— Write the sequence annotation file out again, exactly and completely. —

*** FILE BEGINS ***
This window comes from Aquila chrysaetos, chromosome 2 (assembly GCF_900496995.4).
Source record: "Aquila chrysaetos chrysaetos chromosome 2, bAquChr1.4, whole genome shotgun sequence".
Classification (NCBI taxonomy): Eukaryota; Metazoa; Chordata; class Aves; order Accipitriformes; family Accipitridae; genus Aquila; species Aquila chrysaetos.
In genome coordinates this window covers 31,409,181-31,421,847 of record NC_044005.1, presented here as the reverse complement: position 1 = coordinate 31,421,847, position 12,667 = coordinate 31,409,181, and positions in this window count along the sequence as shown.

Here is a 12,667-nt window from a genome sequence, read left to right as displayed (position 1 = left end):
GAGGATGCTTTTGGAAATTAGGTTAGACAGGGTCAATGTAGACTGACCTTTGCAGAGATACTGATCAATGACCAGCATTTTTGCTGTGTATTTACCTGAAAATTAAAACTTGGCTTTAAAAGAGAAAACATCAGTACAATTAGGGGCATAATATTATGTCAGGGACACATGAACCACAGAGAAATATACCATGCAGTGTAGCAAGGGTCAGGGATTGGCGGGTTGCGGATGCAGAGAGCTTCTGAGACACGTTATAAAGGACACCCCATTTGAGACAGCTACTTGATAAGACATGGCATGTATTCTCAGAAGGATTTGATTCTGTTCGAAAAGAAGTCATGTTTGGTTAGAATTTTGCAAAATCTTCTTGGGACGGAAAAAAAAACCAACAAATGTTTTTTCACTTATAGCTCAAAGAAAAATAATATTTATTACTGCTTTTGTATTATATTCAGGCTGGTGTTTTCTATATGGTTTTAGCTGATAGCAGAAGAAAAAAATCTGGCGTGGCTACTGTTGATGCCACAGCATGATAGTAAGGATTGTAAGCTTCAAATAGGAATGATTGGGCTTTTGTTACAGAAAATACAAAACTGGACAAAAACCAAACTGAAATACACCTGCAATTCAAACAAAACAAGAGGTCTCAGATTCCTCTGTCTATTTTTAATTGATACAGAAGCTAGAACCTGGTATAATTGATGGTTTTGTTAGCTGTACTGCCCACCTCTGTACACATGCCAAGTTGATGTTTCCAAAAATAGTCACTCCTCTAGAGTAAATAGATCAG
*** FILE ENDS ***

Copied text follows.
This window comes from Aquila chrysaetos, chromosome 2 (assembly GCF_900496995.4).
Source record: "Aquila chrysaetos chrysaetos chromosome 2, bAquChr1.4, whole genome shotgun sequence".
Classification (NCBI taxonomy): Eukaryota; Metazoa; Chordata; class Aves; order Accipitriformes; family Accipitridae; genus Aquila; species Aquila chrysaetos.
In genome coordinates this window covers 31,409,181-31,421,847 of record NC_044005.1, presented here as the reverse complement: position 1 = coordinate 31,421,847, position 12,667 = coordinate 31,409,181, and positions in this window count along the sequence as shown.

Here is a 12,667-nt window from a genome sequence, read left to right as displayed (position 1 = left end):
GAGGATGCTTTTGGAAATTAGGTTAGACAGGGTCAATGTAGACTGACCTTTGCAGAGATACTGATCAATGACCAGCATTTTTGCTGTGTATTTACCTGAAAATTAAAACTTGGCTTTAAAAGAGAAAACATCAGTACAATTAGGGGCATAATATTATGTCAGGGACACATGAACCACAGAGAAATATACCATGCAGTGTAGCAAGGGTCAGGGATTGGCGGGTTGCGGATGCAGAGAGCTTCTGAGACACGTTATAAAGGACACCCCATTTGAGACAGCTACTTGATAAGACATGGCATGTATTCTCAGAAGGATTTGATTCTGTTCGAAAAGAAGTCATGTTTGGTTAGAATTTTGCAAAATCTTCTTGGGACGGAAAAAAAAACCAACAAATGTTTTTTCACTTATAGCTCAAAGAAAAATAATATTTATTACTGCTTTTGTATTATATTCAGGCTGGTGTTTTCTATATGGTTTTAGCTGATAGCAGAAGAAAAAAATCTGGCGTGGCTACTGTTGATGCCACAGCATGATAGTAAGGATTGTAAGCTTCAAATAGGAATGATTGGGCTTTTGTTACAGAAAATACAAAACTGGACAAAAACCAAACTGAAATACACCTGCAATTCAAACAAAACAAGAGGTCTCAGATTCCTCTGTCTATTTTTAATTGATACAGAAGCTAGAACCTGGTATAATTGATGGTTTTGTTAGCTGTACTGCCCACCTCTGTACACATGCCAAGTTGATGTTTCCAAAAATAGTCACTCCTCTAGAGTAAATAGATCAG